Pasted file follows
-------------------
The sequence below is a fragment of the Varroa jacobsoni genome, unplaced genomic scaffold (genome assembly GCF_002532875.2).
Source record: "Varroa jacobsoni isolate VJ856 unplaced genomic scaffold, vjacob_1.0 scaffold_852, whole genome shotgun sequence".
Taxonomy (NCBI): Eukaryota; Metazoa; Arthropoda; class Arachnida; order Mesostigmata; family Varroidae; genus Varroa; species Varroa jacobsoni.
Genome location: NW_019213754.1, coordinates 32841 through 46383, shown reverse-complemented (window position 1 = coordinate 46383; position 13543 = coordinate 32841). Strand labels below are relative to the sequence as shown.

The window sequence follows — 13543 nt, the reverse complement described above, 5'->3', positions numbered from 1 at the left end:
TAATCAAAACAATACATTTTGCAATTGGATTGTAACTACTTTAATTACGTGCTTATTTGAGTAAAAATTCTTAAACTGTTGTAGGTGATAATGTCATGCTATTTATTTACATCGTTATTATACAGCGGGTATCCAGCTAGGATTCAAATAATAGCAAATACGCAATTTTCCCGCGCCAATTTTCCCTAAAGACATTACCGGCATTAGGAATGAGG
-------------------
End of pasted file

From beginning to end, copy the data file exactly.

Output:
The sequence below is a fragment of the Varroa jacobsoni genome, unplaced genomic scaffold (genome assembly GCF_002532875.2).
Source record: "Varroa jacobsoni isolate VJ856 unplaced genomic scaffold, vjacob_1.0 scaffold_852, whole genome shotgun sequence".
Taxonomy (NCBI): Eukaryota; Metazoa; Arthropoda; class Arachnida; order Mesostigmata; family Varroidae; genus Varroa; species Varroa jacobsoni.
Genome location: NW_019213754.1, coordinates 32841 through 46383, shown reverse-complemented (window position 1 = coordinate 46383; position 13543 = coordinate 32841). Strand labels below are relative to the sequence as shown.

The window sequence follows — 13543 nt, the reverse complement described above, 5'->3', positions numbered from 1 at the left end:
TAATCAAAACAATACATTTTGCAATTGGATTGTAACTACTTTAATTACGTGCTTATTTGAGTAAAAATTCTTAAACTGTTGTAGGTGATAATGTCATGCTATTTATTTACATCGTTATTATACAGCGGGTATCCAGCTAGGATTCAAATAATAGCAAATACGCAATTTTCCCGCGCCAATTTTCCCTAAAGACATTACCGGCATTAGGAATGAGG